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High speed limits may increase Virginia truck accidents

Being involved in a Virginia car accident is a traumatic experience, but becoming a victim of a tractor trailer accident can prove extremely harrowing. Many Manassas residents have likely experienced driving down a highway or interstate and seeing a tire on a semi-truck blow-out. A tire-related tractor trailer accident can have serious repercussions for both the driver inside the truck, as well as for other vehicles on the road. Unfortunately, a new report indicates that accidents related to semi-truck tire blowouts are increasing.

According to federal investigators, higher speed limits on many interstates are to blame for a disturbing number of truck accidents. From 2009 to 2013, there were 14,000 deadly wrecks caused by buses and large trucks. Government data show that over 220 of the fatalities involved the heavy tires on such trucks. A National Highway Traffic Safety Administration investigation revealed that tire maintenance and high speed limits were behind several blowouts of Michelin tires.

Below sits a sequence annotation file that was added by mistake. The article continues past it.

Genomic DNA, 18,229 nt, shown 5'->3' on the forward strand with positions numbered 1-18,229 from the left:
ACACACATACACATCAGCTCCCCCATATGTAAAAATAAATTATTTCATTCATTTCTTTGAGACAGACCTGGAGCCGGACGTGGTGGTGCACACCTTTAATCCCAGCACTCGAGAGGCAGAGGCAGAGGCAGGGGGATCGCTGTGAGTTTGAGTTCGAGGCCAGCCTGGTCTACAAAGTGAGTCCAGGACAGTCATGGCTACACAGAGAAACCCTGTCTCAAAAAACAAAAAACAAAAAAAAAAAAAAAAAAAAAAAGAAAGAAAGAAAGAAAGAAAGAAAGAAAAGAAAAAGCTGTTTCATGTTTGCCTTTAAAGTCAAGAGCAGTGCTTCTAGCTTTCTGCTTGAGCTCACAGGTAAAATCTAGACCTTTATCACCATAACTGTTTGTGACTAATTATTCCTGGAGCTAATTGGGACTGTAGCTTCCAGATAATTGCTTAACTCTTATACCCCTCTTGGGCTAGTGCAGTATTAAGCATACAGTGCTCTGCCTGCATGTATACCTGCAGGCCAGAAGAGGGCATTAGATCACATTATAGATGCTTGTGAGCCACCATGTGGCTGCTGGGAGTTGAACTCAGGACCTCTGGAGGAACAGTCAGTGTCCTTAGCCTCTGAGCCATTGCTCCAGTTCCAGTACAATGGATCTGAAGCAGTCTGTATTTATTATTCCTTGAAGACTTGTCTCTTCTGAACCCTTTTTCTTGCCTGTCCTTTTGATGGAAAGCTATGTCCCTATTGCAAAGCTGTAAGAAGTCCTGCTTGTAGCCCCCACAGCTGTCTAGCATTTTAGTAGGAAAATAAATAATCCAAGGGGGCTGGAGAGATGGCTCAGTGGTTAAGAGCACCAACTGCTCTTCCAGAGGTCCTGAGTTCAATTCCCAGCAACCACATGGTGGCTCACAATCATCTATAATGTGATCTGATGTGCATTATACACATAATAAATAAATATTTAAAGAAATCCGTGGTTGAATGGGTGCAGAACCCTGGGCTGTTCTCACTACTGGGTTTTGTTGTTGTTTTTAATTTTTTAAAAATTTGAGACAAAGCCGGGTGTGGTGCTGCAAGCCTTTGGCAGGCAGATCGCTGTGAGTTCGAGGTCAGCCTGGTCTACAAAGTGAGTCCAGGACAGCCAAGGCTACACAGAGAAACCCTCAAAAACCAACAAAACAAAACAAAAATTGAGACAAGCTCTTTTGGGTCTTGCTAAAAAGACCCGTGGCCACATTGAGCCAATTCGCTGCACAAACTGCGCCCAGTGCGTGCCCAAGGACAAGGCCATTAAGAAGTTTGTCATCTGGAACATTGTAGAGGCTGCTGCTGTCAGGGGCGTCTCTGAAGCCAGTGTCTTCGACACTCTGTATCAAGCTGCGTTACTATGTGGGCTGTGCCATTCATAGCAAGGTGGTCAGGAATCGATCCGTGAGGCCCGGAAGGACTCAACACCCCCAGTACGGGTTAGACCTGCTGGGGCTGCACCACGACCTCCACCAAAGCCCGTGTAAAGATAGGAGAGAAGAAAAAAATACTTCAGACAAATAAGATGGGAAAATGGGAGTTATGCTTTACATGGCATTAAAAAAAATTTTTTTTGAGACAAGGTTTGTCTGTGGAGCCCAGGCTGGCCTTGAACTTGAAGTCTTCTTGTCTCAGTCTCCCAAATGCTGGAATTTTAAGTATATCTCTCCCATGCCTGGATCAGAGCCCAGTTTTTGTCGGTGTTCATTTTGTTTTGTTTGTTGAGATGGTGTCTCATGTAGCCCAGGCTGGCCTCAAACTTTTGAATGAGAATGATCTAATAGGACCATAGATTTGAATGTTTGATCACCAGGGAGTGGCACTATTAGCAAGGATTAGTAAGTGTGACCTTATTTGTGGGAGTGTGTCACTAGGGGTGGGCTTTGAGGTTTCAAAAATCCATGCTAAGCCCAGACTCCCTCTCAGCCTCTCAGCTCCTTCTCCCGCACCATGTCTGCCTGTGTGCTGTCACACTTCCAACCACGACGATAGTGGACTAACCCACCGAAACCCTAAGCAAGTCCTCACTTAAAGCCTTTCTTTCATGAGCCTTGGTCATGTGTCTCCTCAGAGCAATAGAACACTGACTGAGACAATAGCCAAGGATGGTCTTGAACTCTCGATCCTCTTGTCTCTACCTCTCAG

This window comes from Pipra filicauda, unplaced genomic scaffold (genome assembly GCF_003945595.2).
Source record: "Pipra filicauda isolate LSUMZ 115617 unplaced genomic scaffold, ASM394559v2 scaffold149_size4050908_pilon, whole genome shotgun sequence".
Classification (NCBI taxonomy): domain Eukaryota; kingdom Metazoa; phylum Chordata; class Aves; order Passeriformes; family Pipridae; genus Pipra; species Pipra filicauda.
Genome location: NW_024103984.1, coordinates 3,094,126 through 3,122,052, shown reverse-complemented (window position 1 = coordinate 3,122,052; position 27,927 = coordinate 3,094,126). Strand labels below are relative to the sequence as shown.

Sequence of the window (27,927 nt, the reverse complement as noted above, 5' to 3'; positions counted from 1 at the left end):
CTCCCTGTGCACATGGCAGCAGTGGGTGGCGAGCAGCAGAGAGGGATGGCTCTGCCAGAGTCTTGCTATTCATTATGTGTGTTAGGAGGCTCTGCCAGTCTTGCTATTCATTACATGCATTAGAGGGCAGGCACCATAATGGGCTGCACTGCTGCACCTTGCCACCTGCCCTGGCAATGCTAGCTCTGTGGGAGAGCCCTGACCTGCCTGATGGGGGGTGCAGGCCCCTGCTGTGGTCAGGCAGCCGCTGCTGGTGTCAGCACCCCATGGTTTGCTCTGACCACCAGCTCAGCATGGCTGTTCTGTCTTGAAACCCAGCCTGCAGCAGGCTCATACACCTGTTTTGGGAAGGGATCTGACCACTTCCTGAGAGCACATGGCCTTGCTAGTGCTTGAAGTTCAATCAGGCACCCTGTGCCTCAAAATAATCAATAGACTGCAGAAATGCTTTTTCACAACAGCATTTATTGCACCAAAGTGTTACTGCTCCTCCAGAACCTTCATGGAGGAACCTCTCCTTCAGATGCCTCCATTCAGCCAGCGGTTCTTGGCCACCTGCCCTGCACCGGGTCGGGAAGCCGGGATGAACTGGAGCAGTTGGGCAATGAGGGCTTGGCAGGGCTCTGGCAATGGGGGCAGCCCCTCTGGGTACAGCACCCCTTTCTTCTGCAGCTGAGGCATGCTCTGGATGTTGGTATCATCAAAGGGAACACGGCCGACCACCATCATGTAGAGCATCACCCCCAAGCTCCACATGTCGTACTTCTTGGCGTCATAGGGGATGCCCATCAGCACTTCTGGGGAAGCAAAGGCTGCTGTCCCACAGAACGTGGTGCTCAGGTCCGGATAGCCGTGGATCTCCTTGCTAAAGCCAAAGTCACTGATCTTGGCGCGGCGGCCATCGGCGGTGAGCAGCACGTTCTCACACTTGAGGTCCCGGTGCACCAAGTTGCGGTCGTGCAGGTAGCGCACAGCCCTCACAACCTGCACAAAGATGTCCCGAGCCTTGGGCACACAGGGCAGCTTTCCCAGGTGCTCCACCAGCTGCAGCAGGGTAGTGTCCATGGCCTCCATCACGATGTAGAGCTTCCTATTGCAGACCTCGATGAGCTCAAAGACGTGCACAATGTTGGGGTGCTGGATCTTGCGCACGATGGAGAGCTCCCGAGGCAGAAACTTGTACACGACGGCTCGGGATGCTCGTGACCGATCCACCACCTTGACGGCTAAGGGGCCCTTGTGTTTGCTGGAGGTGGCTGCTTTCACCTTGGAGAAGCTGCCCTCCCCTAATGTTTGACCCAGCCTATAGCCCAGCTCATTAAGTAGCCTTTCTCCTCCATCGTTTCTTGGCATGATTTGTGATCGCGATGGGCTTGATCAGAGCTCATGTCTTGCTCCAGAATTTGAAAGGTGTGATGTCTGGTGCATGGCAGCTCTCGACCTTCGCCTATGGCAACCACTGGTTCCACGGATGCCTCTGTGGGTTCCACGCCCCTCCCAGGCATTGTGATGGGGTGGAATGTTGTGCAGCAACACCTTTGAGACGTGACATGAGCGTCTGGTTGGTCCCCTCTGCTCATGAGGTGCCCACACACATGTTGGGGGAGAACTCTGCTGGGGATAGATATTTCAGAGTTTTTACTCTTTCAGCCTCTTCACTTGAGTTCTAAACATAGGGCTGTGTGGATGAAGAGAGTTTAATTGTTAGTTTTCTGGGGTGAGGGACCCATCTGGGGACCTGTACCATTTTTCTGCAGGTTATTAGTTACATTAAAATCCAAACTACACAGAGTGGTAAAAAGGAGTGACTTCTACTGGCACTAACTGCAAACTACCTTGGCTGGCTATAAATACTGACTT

Speeding is the cause of numerous car and truck accidents, but consistent traveling at high rates of speed, even within the posted limit, may be behind many tire-related incidents. The reason why is because most truck tires are not built to deal with constant speeds of over 75 mph. However, many states have speed limits at or around that speed. In addition, truckers regularly exceed the posted limit anyways, making traveling tough on their tires.

States' high speed limits pose a danger even in other states, since worn-out tires routinely crisscross the country. In addition, according to the executive vice president of the American Trucking Association, a truck's required stopping distance changes dramatically from 65 mph to 75 mph. With either worn-out tires or an inability to stop without a long distance, trucks can be a safety hazard barreling down the highway. While truck accidents will likely never disappear completely, it is critical for truck drivers, truck companies and tire companies to put safety first and avoid damaging negligence.

Source: CBS News, "Deadly big rig-related accidents on the rise," April 1, 2015

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